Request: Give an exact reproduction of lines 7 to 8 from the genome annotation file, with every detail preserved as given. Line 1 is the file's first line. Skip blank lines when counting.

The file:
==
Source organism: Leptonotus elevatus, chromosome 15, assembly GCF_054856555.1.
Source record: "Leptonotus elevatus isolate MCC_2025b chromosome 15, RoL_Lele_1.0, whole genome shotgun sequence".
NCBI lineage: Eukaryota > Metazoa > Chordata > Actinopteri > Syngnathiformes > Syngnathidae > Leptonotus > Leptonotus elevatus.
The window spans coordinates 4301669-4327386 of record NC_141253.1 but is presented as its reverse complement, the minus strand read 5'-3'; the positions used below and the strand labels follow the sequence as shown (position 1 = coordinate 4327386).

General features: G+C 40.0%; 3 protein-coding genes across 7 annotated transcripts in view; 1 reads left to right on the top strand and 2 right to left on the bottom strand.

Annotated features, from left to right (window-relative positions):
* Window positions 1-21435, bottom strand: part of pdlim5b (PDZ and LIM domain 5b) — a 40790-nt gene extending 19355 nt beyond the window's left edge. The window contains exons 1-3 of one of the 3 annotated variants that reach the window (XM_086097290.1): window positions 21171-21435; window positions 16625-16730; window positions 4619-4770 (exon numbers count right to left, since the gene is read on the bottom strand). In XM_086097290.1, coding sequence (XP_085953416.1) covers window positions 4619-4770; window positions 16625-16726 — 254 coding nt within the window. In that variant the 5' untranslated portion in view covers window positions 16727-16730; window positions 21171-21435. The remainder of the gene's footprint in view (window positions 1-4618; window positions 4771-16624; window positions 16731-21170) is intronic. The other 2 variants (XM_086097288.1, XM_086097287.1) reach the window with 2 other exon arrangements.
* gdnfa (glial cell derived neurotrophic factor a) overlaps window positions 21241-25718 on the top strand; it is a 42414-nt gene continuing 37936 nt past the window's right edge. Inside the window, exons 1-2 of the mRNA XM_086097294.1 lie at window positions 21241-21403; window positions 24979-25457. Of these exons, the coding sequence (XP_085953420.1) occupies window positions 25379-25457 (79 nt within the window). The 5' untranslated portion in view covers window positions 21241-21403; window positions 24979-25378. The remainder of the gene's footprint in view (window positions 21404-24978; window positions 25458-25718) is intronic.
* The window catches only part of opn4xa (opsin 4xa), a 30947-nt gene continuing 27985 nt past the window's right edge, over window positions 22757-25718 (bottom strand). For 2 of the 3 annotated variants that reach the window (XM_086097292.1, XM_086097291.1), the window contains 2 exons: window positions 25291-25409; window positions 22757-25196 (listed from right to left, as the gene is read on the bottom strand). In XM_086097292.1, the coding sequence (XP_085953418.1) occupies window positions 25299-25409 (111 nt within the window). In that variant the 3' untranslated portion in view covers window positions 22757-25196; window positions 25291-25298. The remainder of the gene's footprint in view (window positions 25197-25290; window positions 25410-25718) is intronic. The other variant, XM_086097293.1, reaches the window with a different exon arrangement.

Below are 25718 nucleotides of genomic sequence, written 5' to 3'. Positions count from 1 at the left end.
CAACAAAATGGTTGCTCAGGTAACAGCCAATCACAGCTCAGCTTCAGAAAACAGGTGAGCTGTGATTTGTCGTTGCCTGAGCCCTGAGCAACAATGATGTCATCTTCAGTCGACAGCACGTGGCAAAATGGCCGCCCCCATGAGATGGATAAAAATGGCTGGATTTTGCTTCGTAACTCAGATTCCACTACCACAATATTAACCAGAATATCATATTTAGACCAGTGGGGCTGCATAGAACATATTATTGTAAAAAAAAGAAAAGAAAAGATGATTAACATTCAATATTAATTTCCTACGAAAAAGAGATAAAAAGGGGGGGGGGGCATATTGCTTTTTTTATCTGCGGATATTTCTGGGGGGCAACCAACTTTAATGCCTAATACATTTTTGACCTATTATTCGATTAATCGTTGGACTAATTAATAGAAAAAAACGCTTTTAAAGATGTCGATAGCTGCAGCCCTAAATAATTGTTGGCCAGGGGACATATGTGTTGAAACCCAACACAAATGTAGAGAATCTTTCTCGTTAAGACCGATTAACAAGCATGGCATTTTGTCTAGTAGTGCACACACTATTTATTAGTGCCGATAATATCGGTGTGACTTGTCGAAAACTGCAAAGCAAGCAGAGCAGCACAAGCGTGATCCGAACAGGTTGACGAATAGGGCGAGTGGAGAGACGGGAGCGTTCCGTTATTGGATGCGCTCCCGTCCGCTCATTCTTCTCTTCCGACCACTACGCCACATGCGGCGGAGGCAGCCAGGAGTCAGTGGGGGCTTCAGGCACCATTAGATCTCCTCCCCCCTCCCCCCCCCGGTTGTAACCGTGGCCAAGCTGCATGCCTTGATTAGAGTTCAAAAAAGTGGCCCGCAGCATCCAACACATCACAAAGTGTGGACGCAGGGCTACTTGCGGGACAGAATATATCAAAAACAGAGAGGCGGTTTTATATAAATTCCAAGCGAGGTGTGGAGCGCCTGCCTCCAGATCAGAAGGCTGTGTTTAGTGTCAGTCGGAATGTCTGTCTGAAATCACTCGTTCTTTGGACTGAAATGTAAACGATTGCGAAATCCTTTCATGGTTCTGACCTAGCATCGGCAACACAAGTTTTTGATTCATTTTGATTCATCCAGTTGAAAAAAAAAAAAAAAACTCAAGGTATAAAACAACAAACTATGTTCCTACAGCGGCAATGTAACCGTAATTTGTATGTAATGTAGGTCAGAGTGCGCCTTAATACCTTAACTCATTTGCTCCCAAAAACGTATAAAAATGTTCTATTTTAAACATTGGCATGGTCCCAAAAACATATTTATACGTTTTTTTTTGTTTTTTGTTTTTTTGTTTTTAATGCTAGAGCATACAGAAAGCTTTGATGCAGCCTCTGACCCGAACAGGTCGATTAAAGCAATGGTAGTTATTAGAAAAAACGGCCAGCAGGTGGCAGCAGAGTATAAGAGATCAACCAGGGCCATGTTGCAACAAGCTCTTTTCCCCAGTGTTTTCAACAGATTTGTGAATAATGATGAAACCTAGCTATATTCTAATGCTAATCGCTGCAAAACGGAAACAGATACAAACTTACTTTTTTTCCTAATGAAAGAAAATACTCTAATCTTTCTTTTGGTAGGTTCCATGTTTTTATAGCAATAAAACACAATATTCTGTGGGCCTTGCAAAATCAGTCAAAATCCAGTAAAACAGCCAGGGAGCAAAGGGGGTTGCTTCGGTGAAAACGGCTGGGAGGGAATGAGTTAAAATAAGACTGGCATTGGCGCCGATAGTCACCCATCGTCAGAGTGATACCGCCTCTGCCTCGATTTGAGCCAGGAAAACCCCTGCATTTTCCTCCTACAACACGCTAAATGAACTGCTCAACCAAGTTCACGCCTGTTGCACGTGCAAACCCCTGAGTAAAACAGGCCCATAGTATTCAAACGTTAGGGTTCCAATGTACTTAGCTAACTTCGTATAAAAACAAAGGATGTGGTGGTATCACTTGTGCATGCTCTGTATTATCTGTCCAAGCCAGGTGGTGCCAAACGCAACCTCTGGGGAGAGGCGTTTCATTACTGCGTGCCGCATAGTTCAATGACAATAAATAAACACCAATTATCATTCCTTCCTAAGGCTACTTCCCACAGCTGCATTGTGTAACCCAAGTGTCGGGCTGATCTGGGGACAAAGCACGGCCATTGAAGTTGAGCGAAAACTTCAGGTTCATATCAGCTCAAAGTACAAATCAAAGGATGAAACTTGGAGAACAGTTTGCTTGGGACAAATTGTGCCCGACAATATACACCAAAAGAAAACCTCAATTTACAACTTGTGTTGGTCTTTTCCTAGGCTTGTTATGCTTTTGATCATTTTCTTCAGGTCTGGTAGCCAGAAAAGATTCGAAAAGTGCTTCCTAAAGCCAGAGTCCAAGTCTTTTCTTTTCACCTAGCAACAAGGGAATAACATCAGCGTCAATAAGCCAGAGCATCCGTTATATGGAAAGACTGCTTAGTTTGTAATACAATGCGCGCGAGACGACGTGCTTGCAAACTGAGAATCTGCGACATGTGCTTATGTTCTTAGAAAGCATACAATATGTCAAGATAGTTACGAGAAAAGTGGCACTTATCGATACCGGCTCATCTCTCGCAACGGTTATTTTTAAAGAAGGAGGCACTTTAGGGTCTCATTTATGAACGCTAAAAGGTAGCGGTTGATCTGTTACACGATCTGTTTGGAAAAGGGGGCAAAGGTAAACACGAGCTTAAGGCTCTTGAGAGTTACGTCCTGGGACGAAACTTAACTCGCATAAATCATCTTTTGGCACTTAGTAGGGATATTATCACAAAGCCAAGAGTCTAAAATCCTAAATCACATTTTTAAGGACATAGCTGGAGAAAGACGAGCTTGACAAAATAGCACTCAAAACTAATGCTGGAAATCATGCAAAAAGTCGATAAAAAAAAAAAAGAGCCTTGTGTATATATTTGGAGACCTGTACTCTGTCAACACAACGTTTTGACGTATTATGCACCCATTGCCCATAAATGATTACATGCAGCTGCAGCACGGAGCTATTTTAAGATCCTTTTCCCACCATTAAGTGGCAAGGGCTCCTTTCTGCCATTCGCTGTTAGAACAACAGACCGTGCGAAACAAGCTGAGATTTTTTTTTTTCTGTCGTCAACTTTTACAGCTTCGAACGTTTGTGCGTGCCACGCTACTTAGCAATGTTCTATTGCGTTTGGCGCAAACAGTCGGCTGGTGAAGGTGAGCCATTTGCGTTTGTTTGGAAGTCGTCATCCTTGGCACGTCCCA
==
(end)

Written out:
* Window positions 1-21435, bottom strand: part of pdlim5b (PDZ and LIM domain 5b) — a 40790-nt gene extending 19355 nt beyond the window's left edge. The window contains exons 1-3 of one of the 3 annotated variants that reach the window (XM_086097290.1): window positions 21171-21435; window positions 16625-16730; window positions 4619-4770 (exon numbers count right to left, since the gene is read on the bottom strand). In XM_086097290.1, coding sequence (XP_085953416.1) covers window positions 4619-4770; window positions 16625-16726 — 254 coding nt within the window. In that variant the 5' untranslated portion in view covers window positions 16727-16730; window positions 21171-21435. The remainder of the gene's footprint in view (window positions 1-4618; window positions 4771-16624; window positions 16731-21170) is intronic. The other 2 variants (XM_086097288.1, XM_086097287.1) reach the window with 2 other exon arrangements.
* gdnfa (glial cell derived neurotrophic factor a) overlaps window positions 21241-25718 on the top strand; it is a 42414-nt gene continuing 37936 nt past the window's right edge. Inside the window, exons 1-2 of the mRNA XM_086097294.1 lie at window positions 21241-21403; window positions 24979-25457. Of these exons, the coding sequence (XP_085953420.1) occupies window positions 25379-25457 (79 nt within the window). The 5' untranslated portion in view covers window positions 21241-21403; window positions 24979-25378. The remainder of the gene's footprint in view (window positions 21404-24978; window positions 25458-25718) is intronic.